Iraqi forces backed by the U.S.-led coalition recaptured Rawa, the last urban area in Iraq held by the Islamic State (IS).
Islamic State losses include all of its major strongholds in Iraq and Syria, virtually confining it to pockets of countryside on the Iraq-Syria border.
Rawa is one of the main towns that sits on the Euphrates River, and was used by IS to transfer fighters, weapons and goods between Iraq and Syria.
The operation to take back Rawa lasted five hours, the troops encountering a limited number of IS fighters that couldn’t withstand the Iraqi forces. Some of the fighters died while others fled toward the western Anbar desert.
The Iraqi Prime Minister Haider al-Abadi made a statement after the operation, congratulating Iraq forces for retaking the town quickly but stopped short of declaring full victory over the Islamic State.
U.S.-led coalition forces supported the operations to retake Rawa and al-Qaim with intelligence, airstrikes and advisers.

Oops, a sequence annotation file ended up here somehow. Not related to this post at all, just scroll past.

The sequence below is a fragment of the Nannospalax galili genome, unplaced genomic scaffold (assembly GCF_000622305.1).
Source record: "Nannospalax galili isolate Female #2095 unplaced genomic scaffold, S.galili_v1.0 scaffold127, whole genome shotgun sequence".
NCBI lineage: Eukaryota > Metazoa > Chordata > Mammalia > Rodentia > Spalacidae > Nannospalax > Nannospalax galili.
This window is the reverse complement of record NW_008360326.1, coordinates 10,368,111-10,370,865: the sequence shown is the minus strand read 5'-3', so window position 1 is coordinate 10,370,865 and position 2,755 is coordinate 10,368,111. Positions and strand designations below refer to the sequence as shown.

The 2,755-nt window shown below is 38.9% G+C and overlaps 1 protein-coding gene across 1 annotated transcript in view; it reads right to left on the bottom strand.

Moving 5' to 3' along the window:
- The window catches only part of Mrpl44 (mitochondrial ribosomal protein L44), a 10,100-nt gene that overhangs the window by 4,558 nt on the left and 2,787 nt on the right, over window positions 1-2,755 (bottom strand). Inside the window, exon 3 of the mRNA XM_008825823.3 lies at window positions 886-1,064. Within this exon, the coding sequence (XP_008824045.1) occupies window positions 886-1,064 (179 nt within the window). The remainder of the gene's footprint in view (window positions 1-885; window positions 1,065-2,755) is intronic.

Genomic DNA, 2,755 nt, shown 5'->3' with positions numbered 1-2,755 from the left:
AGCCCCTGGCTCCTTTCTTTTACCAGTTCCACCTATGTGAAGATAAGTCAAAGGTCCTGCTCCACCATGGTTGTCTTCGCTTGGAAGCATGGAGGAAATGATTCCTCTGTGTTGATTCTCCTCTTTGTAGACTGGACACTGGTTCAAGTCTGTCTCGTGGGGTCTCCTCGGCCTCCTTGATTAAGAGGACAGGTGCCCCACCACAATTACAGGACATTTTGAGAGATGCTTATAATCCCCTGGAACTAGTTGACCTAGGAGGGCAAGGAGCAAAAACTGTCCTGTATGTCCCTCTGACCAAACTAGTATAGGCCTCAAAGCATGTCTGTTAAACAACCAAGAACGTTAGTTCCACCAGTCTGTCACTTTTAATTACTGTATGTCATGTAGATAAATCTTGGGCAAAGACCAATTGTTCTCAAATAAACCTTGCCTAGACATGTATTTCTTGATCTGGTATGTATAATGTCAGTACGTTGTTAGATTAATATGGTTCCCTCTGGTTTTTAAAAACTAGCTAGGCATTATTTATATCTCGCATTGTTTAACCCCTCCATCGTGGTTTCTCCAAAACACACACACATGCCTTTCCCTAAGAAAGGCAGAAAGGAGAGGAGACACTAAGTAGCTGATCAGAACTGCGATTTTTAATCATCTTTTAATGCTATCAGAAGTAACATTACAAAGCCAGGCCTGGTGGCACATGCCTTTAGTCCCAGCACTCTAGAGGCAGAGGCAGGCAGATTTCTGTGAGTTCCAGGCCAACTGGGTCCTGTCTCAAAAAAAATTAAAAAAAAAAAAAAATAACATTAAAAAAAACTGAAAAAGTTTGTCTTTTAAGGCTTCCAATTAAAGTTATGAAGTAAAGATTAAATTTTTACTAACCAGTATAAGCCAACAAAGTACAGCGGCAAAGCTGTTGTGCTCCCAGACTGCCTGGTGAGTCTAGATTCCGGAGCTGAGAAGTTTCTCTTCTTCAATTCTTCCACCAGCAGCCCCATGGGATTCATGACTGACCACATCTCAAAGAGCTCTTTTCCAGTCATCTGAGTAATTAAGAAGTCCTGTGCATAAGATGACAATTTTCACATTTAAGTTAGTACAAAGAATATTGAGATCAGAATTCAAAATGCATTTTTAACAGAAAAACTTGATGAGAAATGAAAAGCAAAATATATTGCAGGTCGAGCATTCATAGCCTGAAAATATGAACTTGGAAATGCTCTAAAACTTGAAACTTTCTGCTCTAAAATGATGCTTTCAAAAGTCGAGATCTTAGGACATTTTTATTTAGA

On November 3rd, Iraqi security forces retook al-Qaim district, Islamic State’s last main stronghold in the country. On the same day, the Syrian Army and its allies recaptured Deir ez-Zor city from Islamic State, which was the group’s last stronghold in Syria.
Iraqi forces retook Mosul in July, which was proclaimed the IS capital in Iraq in 2014. U.S.-backed forces retook Raqqa in October, which was the IS capital in Syria. IS has now been driven out of almost 95% of the land the group once held in Iraq and over 4.4 million Iraqis are no longer under its rule.
Near the border of Iraq, the Syrian Army pushed IS out of Abu Kamal on November 8th, but IS fighters recaptured 40 percent of the city and a fight between IS and Syrian government forces is still happening. Abu Kamal shares a border crossing with al-Qaim in Iraq where they have been able to move fighters and equipment between countries.
Iraqi forces will continue to fight in the desert and work toward securing the nearby border with Syria. The lack of civilians in the desert areas where IS fighters are fleeing will allow Iraqi forces to use heavy airstrikes to eliminate remaining IS positions.
Despite Islamic States’ territorial losses, the group’s media presence remains intact, recruiting supporters and inspiring new attacks. IS fighters are expected to continue carrying out insurgent-style attacks in Syria, Iraq and possibly Europe and the U.S. Since losing its capital of Mosul in July, the group has been able to stage deadly suicide bombings and its fighters have killed civilians throughout Iraq.